At this summer’s Council of the Federation at Niagara-on-the-Lake, Premiers called on the federal government to avoid further unilateral changes to programs affecting provinces and territories, and particularly measures involving cutbacks in financial support, including offloading or downloading responsibilities. Finance ministers will prepare an inventory of federal downloading and other unilateral actions impacting provinces and territories for Premiers to review at the upcoming Council of the Federation meeting in Toronto in November.
1 The Mowat Centre analysis relies on data from Statistics Canada (Provincial Economic Accounts) that have not been updated since 2010.
Chart 4.1: In 2013–14, Ontario’s Fiscal Capacity Is Fifth But Federal Transfers Bring Ontario to Last
This chart presents provinces ranked by per-capita fiscal capacity — before and after federal transfers — for 2013–14. Before transfers from the federal government, Ontario’s per-capita fiscal capacity ranks fifth compared to other provinces based on own-source revenues in 2013–14. After transfers from the federal government are included, Ontario’s per-capita fiscal capacity drops to last. Both before and after federal transfers, the top three provinces in terms of per-capita fiscal capacity are Alberta, Newfoundland and Labrador, and Saskatchewan. British Columbia falls from fourth to fifth after federal transfers. Quebec falls from sixth to seventh after federal transfers. Manitoba falls from seventh to ninth after federal transfers. Nova Scotia moves from eighth to fourth after federal transfers. New Brunswick moves from ninth to sixth after federal transfers. PEI moves from tenth to eighth after federal transfers.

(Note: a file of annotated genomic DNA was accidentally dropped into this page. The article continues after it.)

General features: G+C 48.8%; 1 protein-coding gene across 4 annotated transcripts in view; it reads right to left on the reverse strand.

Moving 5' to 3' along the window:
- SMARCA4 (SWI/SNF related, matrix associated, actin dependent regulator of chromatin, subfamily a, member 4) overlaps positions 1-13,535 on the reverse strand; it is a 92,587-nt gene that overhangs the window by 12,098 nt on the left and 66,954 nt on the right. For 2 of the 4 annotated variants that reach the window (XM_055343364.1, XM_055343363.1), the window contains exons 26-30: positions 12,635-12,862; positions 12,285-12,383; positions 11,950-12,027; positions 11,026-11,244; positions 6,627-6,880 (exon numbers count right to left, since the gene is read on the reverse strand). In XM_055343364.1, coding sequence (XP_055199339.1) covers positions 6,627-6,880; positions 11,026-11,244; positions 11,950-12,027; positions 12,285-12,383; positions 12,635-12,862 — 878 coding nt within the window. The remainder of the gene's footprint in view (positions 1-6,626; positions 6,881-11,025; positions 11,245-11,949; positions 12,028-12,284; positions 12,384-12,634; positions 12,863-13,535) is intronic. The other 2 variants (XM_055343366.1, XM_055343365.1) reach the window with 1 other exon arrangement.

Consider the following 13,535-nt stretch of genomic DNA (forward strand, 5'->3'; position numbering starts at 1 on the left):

Chart 4.2: Net Contribution to Equalization by Province, 2013–14
In 2013–14, Ontario is the largest net contributor to the Equalization program. Ontario is followed by Alberta, British Columbia, Saskatchewan, and Newfoundland and Labrador. The other provinces — Prince Edward Island, Nova Scotia, New Brunswick, Manitoba and Quebec — receive more in Equalization payments than their taxpayers contribute through federal taxes. Among Equalization-receiving provinces, Ontario is the only province where its taxpayers contribute more than what the Province receives in Equalization payments.